Boxing Belt-Holders Who Have Yet to Face a Serious Challenge

Briggs Seekins@BriggsfighttalkFeatured ColumnistJune 10, 2014

Boxing Belt-Holders Who Have Yet to Face a Serious Challenge

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    Sandra Mu/Getty Images

    Most current boxing fans are not old enough to remember it, though we have all heard about it from our fathers or grandfathers or old men at the bar. Once upon a time in boxing, there was only one world champion per division. 

    If a man was called a world champion, it meant he had proved himself against the best men his size in the world. 

    In the 1960s, the WBA and WBC begun to recognize competing claims. But unification bouts were still often easy to arrange. And even when they didn't happen, being a WBA or WBC champion was still a pretty big deal. 

    The IBF emerged in the 1980s and the WBO in the decade after that. For as long as many current fans can remember, four competing organizations have recognized their own world champions. 

    But it hasn't stopped with that. Not only do the different alphabet-soup agencies recognize conflicting champions, too often they recognize more than one. 

    The WBA is the worst offender here, in some cases recognizing three or four different "world champions." 

    It makes for an absurd situation, wherein some cases we now have "world champions" who have fought nobody of note and aren't even well-known outside of their own region, if at all. 

Jesus Marcelo Andres Cuellar, WBA Interim Featherweight Champion

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    I was at the fight last August where Jesus Marcelo Andres Cuellar beat Claudio Marrero for the interim WBA featherweight title. It was a very good fight, and Cuellar looked impressive. 

    But I really couldn't understand how it qualified as a "world title" fight. The two contestants had a mere 38 fights between them.

    At the time, Chris John was the WBA world champion and had been for a decade. As is their custom, the WBA had named John the "super" champion, or "unified," or some other exalted adjective, and allowed Nicholas Walters to beat Daulis Prescott for their "vacated" world title in December 2012.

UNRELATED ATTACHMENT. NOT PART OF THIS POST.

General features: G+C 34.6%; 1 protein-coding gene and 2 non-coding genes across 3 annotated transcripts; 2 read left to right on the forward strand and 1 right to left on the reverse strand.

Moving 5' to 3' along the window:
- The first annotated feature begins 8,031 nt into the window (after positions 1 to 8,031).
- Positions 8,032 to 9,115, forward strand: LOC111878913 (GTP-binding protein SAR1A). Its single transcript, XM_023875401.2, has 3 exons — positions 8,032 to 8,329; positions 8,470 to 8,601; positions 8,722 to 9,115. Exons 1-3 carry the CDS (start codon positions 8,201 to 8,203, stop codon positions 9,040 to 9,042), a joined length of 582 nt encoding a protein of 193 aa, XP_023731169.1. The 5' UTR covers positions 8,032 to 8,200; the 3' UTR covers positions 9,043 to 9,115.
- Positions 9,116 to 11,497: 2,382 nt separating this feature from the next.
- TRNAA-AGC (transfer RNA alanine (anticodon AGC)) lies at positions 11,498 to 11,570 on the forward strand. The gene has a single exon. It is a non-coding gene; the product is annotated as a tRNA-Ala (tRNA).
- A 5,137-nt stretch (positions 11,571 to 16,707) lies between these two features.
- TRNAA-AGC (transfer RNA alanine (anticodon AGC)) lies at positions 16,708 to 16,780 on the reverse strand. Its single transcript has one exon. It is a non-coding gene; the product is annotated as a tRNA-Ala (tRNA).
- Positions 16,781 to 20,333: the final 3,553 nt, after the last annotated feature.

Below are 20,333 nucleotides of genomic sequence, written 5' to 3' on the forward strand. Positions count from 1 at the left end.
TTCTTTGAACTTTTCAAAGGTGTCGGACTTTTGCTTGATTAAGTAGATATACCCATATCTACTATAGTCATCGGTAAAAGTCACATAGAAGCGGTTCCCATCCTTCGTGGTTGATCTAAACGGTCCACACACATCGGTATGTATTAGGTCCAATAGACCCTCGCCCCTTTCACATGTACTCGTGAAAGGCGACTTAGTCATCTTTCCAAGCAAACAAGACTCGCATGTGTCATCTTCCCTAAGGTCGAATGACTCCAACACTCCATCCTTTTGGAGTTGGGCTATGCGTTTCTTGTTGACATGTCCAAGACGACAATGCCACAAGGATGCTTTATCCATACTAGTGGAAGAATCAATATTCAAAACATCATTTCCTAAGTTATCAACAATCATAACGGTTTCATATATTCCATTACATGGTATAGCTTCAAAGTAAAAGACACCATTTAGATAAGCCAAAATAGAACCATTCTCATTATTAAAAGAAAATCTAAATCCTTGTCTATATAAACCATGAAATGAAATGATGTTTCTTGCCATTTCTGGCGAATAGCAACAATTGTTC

So what was the basis for recognizing an interim world champion in a fight between two fairly obscure prospects, when two other recognized world champions were still active? This is the kind of absurdity that confuses and turns off many would-be fans. 

    Cuellar is a promising fighter and recorded another nice win over Rico Ramos earlier this year. But to claim he has the resume of a world champion is pure hype. And for the WBA to recognize three world champions in one division is just plain stupid. 

Omar Figueroa, WBC Lightweight Champion

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    I do think undefeated WBC lightweight champion Omar Figueroa has the potential to be a future star. He's got a strong amateur background and excellent length for a lightweight fighter.

    But he doesn't have a resume worthy of a world champion at this point. His July 2013 title fight with Nihito Arakawa being designated a title fight by the WBC had a lot more to do with the opportunity to put Figueroa in a title bout in his hometown than it did with the actual merit of either man's resume.

    Figueroa's first defense, on Showtime against Jerry Belmontes, was a tough fight for Figueroa. Belmontes had a history of beating the champ when the two were amateurs, and Figueroa came away with just a split decision in an entertaining fight.

    Victories over fighters like Arakawa and Belmontes are quality wins for a rising star. But they are hardly world championship-quality triumphs.  

Johan Perez, WBA Interim Light Welterweight Champion